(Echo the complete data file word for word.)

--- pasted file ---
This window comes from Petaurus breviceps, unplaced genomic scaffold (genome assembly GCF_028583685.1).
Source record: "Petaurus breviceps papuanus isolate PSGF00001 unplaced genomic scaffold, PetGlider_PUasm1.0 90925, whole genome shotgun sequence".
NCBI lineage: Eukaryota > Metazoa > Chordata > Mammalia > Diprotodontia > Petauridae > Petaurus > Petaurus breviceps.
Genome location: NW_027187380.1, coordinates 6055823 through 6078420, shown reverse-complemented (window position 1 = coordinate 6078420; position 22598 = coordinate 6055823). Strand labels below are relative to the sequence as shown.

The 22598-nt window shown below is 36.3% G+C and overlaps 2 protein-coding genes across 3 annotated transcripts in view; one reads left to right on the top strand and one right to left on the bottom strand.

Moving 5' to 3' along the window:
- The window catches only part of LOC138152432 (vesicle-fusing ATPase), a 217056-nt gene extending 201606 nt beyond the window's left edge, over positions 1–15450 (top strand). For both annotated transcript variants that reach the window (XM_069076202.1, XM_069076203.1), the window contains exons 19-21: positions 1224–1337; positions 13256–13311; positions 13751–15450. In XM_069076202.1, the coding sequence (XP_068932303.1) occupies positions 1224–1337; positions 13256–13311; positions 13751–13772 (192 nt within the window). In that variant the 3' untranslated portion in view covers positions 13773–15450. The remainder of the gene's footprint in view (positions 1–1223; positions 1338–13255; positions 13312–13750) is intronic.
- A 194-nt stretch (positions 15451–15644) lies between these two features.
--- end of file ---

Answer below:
This window comes from Petaurus breviceps, unplaced genomic scaffold (genome assembly GCF_028583685.1).
Source record: "Petaurus breviceps papuanus isolate PSGF00001 unplaced genomic scaffold, PetGlider_PUasm1.0 90925, whole genome shotgun sequence".
NCBI lineage: Eukaryota > Metazoa > Chordata > Mammalia > Diprotodontia > Petauridae > Petaurus > Petaurus breviceps.
Genome location: NW_027187380.1, coordinates 6055823 through 6078420, shown reverse-complemented (window position 1 = coordinate 6078420; position 22598 = coordinate 6055823). Strand labels below are relative to the sequence as shown.

The 22598-nt window shown below is 36.3% G+C and overlaps 2 protein-coding genes across 3 annotated transcripts in view; one reads left to right on the top strand and one right to left on the bottom strand.

Moving 5' to 3' along the window:
- The window catches only part of LOC138152432 (vesicle-fusing ATPase), a 217056-nt gene extending 201606 nt beyond the window's left edge, over positions 1–15450 (top strand). For both annotated transcript variants that reach the window (XM_069076202.1, XM_069076203.1), the window contains exons 19-21: positions 1224–1337; positions 13256–13311; positions 13751–15450. In XM_069076202.1, the coding sequence (XP_068932303.1) occupies positions 1224–1337; positions 13256–13311; positions 13751–13772 (192 nt within the window). In that variant the 3' untranslated portion in view covers positions 13773–15450. The remainder of the gene's footprint in view (positions 1–1223; positions 1338–13255; positions 13312–13750) is intronic.
- A 194-nt stretch (positions 15451–15644) lies between these two features.